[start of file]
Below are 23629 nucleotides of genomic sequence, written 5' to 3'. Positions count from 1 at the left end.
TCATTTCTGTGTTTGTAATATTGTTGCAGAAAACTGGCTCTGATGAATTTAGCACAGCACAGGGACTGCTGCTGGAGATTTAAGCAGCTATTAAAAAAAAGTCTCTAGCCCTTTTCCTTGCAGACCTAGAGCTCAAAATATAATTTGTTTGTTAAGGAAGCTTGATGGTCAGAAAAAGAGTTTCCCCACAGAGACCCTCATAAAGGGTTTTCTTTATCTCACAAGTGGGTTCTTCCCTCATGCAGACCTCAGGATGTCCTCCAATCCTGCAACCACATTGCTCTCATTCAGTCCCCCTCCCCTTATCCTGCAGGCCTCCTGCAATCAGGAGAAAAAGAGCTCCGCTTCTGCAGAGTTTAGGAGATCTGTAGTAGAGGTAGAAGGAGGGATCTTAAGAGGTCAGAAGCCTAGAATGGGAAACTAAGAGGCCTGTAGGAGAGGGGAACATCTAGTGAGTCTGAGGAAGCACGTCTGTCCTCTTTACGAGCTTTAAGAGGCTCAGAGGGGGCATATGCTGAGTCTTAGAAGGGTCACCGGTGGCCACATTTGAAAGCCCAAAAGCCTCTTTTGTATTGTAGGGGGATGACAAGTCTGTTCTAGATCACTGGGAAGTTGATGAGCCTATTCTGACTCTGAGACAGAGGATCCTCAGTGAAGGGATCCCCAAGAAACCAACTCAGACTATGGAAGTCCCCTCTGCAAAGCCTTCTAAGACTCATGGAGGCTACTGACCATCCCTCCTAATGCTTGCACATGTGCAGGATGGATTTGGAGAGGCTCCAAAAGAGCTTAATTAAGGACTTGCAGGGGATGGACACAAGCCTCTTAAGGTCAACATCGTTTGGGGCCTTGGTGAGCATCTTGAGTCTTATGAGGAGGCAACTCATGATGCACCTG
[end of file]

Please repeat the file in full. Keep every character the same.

Below are 23629 nucleotides of genomic sequence, written 5' to 3'. Positions count from 1 at the left end.
TCATTTCTGTGTTTGTAATATTGTTGCAGAAAACTGGCTCTGATGAATTTAGCACAGCACAGGGACTGCTGCTGGAGATTTAAGCAGCTATTAAAAAAAAGTCTCTAGCCCTTTTCCTTGCAGACCTAGAGCTCAAAATATAATTTGTTTGTTAAGGAAGCTTGATGGTCAGAAAAAGAGTTTCCCCACAGAGACCCTCATAAAGGGTTTTCTTTATCTCACAAGTGGGTTCTTCCCTCATGCAGACCTCAGGATGTCCTCCAATCCTGCAACCACATTGCTCTCATTCAGTCCCCCTCCCCTTATCCTGCAGGCCTCCTGCAATCAGGAGAAAAAGAGCTCCGCTTCTGCAGAGTTTAGGAGATCTGTAGTAGAGGTAGAAGGAGGGATCTTAAGAGGTCAGAAGCCTAGAATGGGAAACTAAGAGGCCTGTAGGAGAGGGGAACATCTAGTGAGTCTGAGGAAGCACGTCTGTCCTCTTTACGAGCTTTAAGAGGCTCAGAGGGGGCATATGCTGAGTCTTAGAAGGGTCACCGGTGGCCACATTTGAAAGCCCAAAAGCCTCTTTTGTATTGTAGGGGGATGACAAGTCTGTTCTAGATCACTGGGAAGTTGATGAGCCTATTCTGACTCTGAGACAGAGGATCCTCAGTGAAGGGATCCCCAAGAAACCAACTCAGACTATGGAAGTCCCCTCTGCAAAGCCTTCTAAGACTCATGGAGGCTACTGACCATCCCTCCTAATGCTTGCACATGTGCAGGATGGATTTGGAGAGGCTCCAAAAGAGCTTAATTAAGGACTTGCAGGGGATGGACACAAGCCTCTTAAGGTCAACATCGTTTGGGGCCTTGGTGAGCATCTTGAGTCTTATGAGGAGGCAACTCATGATGCACCTG